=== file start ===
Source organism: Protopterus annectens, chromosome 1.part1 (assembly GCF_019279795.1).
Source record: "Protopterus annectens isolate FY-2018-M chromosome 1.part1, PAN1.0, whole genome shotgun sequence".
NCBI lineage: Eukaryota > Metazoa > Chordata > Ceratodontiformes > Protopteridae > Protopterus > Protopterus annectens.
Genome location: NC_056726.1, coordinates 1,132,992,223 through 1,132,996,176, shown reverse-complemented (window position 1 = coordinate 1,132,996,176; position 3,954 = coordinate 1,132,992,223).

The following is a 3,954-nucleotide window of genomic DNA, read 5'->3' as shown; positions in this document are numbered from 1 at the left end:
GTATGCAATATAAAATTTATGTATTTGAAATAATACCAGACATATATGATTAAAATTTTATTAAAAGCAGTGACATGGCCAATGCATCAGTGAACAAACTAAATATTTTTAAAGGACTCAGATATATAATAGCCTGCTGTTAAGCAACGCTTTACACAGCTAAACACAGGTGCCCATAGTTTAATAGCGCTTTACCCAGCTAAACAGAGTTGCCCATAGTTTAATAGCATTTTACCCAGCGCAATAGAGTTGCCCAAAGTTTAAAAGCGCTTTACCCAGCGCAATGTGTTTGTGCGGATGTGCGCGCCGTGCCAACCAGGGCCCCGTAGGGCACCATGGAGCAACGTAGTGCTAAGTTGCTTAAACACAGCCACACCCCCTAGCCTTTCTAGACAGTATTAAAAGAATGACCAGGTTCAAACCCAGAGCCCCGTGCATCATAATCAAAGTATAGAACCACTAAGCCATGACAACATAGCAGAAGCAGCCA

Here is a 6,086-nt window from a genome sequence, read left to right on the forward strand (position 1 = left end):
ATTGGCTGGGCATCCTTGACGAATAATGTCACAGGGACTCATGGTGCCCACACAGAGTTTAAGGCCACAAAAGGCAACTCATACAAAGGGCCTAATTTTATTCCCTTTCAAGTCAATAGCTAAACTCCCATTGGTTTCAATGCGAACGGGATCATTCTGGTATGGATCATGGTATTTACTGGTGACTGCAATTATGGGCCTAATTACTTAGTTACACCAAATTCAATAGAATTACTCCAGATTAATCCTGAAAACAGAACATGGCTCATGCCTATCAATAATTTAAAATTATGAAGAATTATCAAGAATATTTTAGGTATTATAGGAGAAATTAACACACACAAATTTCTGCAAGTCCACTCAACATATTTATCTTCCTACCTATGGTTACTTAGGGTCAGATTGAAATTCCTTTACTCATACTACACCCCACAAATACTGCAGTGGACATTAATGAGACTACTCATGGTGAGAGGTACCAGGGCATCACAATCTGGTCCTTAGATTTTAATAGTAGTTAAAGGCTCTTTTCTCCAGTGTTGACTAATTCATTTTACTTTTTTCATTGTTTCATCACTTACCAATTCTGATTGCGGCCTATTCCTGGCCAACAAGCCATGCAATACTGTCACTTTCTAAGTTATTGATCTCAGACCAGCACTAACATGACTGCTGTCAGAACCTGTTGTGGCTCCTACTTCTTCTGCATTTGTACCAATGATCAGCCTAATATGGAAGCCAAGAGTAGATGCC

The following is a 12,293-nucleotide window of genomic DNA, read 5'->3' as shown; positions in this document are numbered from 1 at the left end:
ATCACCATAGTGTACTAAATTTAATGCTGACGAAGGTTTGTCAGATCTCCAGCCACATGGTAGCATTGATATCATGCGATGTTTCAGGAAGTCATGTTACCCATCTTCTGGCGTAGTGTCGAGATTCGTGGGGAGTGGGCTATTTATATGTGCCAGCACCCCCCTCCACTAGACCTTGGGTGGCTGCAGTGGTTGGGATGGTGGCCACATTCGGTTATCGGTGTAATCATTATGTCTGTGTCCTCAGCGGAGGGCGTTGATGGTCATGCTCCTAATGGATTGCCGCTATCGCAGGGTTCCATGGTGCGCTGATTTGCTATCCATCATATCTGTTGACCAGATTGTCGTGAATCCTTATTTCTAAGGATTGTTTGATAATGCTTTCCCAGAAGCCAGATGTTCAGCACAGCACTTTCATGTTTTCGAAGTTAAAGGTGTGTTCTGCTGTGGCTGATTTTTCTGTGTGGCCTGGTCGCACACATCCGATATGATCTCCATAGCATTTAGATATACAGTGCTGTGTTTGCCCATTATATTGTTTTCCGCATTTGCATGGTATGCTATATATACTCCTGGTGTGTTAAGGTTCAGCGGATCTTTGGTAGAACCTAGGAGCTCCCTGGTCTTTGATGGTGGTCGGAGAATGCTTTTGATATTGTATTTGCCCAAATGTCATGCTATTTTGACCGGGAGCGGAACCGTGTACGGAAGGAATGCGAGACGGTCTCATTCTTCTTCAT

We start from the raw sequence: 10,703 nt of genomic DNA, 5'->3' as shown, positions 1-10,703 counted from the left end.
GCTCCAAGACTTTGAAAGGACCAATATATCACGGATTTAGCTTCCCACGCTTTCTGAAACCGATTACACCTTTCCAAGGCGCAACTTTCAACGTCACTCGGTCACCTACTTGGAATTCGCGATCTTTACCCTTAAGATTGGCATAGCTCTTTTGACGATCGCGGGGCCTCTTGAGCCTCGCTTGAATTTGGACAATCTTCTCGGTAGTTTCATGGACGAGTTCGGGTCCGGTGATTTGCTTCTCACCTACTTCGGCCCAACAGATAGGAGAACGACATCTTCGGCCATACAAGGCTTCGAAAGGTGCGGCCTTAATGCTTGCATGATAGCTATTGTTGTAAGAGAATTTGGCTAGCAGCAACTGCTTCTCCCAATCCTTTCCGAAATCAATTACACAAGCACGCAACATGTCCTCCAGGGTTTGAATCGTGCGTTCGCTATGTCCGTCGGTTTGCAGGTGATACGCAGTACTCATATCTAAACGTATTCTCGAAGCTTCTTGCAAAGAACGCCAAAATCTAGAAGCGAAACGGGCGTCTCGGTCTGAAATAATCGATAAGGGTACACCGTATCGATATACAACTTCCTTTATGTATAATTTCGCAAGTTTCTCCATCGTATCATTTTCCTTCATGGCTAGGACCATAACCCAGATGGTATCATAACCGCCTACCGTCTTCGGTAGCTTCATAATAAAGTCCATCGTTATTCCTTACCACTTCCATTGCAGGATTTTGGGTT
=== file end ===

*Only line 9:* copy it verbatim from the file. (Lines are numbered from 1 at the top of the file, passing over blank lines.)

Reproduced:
The following is a 12,293-nucleotide window of genomic DNA, read 5'->3' as shown; positions in this document are numbered from 1 at the left end: